Studying music performance can teach us many valuable things that are applicable to our daily life. I no longer play the piano and the violin due to injuries, but there are three precious things that I have learned over the years which help me to reflect on my day-to-day communication process.
To Feel Sympathetically
A musician must first be sympathetic in the sense that he or she can feel what ought to be felt — that is, what the composer wants the audience to feel through the music. Only in this way can one proceed to “stir up” or “touch” the listeners. As C.P.E. Bach writes,
A musician cannot move others unless he too is moved. He must of necessity feel all of the affects that he hopes to arouse in his audience, for the revealing of his own humor will stimulate a like humor in the listener. In languishing, sad passages, the performer must languish and grow sad. Thus will the expression of the piece be more clearly perceived by the audience.
Behind this task, however, lies the need of cultivating a soft heart that is sensitive towards our surroundings (perhaps nature in particular), towards arts, and towards others’ feelings. This kind of cultivation, of course, is not only foundational to any creative work but also in our conversations with others, for we converse out of the desire to care and not consume.
To Listen Attentively
A musician should also train his or her ears to listen. The beloved violinist Itzak Perlman emphasizes the importance of listening:
“One of the most important elements in teaching, conducting, and performing, all three, is listening…the most important thing to do is really listen.”
We must “really” listen since most of the time, what we think we are playing in our head is not always what our playing sounds like “in reality.” You may think you are playing the passage with smoothness and delicacy while others complain about its lack of elegance and sensitivity.
Not listening is also a mistake we make often in our conversations with others. It goes both ways: on one hand, we may not be really hearing what we are saying. We can use all kinds of superfluous words and yet still not make any sense.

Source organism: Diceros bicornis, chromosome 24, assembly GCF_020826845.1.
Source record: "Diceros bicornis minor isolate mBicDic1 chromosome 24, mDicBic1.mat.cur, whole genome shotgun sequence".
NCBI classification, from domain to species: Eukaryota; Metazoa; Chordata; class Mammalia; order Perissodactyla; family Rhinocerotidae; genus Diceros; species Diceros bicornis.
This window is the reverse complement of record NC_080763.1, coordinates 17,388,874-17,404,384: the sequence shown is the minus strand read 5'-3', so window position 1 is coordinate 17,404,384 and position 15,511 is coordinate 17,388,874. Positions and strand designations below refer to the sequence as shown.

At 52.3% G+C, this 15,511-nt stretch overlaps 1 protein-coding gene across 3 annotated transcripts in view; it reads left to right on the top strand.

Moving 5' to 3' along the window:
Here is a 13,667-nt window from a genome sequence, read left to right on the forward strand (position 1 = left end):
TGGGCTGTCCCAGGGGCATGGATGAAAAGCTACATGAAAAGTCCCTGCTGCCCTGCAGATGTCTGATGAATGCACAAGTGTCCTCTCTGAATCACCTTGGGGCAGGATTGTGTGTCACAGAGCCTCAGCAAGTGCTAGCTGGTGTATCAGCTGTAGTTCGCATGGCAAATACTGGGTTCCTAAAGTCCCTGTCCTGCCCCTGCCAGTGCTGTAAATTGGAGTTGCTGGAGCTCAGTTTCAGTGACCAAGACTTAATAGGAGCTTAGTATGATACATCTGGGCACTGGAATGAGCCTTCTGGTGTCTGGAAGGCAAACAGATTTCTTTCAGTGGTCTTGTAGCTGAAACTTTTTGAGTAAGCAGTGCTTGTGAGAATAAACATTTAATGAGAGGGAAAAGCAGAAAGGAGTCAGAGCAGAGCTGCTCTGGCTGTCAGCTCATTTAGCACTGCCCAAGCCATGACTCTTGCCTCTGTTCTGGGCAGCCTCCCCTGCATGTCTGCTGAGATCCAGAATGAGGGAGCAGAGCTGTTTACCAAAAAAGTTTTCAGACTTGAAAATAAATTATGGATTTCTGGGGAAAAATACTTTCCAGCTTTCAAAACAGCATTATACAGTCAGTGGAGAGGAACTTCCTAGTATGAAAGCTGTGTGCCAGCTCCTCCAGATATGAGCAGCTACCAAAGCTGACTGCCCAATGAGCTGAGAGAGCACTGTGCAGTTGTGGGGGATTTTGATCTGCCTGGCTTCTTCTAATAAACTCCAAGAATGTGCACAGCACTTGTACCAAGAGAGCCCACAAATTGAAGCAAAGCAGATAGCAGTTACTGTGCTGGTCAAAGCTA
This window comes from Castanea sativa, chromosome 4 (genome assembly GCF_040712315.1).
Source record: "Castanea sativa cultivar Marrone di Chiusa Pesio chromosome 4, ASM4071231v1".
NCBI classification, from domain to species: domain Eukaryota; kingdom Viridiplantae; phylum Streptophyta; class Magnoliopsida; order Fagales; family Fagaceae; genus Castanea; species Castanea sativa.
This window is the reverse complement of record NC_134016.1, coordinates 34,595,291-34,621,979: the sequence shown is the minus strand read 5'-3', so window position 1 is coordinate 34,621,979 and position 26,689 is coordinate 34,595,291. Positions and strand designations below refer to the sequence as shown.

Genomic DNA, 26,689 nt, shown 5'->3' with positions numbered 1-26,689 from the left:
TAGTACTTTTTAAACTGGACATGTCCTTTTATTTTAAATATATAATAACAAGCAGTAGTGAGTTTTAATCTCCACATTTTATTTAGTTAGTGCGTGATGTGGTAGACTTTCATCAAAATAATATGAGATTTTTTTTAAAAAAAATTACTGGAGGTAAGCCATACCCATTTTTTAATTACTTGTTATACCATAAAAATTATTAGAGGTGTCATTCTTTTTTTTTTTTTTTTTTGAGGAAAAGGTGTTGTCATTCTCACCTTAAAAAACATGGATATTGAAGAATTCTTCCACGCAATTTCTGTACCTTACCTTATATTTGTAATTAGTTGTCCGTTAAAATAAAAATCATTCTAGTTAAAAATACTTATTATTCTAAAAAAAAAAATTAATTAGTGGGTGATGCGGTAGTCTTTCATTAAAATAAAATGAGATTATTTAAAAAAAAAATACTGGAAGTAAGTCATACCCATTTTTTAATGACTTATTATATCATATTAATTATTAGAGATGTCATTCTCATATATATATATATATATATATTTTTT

On the other hand, we may be quick and even good at talking, but we remain deaf to what others are actually saying. Of course, there are many contributing factors behind: we may not have developed mature listening skills; the speakers may not be the best at expressing themselves.
But one universal problem we are all prone to is to listen with the intention to find faults and criticize. Stephen R. Covey captures this problem well: “most people do not listen with the intent to understand; they listen with the intent to reply.”
The legendary pianist Alfred Brendel reminds us, “the word ‘listen’ contains the same letters as the word ‘silent’.” Performers or not, we must practice quieting down our hearts and minds to learn the art of listening. Such is a posture of humility that keeps ourselves teachable and opens door for us to improve in our deliverance.
To Execute Responsibly
When I was still a performance student, I was often told by professors that I have a lot of feelings but lack the proper “vehicles” to execute an effective performance. (In fact, a major cause of my injuries today are a result of my improper use of the body in relation to the instrument)
Let’s face the truth: having the ability to feel does not mean having the ability to express properly. Ever felt misunderstood or that others don’t “get you” even though you have “so many feelings” inside?
Communication goes both ways — sometimes others fail to understand us because they have not developed their sympathy or skills of listening. Sometimes, however, it may be just because we have not learned to express ourselves effectively.
This is why we often find it hard to teach things that we are so used to. We can understand an art theory, a theological concept, or a mathematical system so well yet still be unable to explain it to others.
A person who has deep sensibility does not necessarily know how to express — whether in art or in day-to-day behaviours — his or her innermost feelings. To express or execute well means knowing how to use our body, mind, and heart accordingly to transmit our sentiments into a “perceivable” thing — be it a speech, an instrumental performance, or a piece of writing. We must first learn the vocabularies, tones, and tools.
Perhaps this is also why some artists argue “techniques” — often defined as “correct systems” of playing — don’t really exist. The celebrated pianist and pedagogue Maria Joao Pires says,
Technique doesn’t exist, the technique is how to use your body to produce something you want to do and this is every moment changing. So because it’s always changing you can’t consider it a technique. It is an art of using the body, of course you can see dancers or musicians have a technique, but it’s our words to explain it because in the end it’s not a technique, if it’s technique it’s not good anymore, so I think we approach music and we see how we can be the instruments of that.
To feel sympathetically, to listen attentively, and to execute responsibly — these three things do not just apply to music performance. They are all keys to having fruitful, loving communications that seek to care for one another. We may not always excel in these things but learning how to develop them is a joy of maturing as relational beings.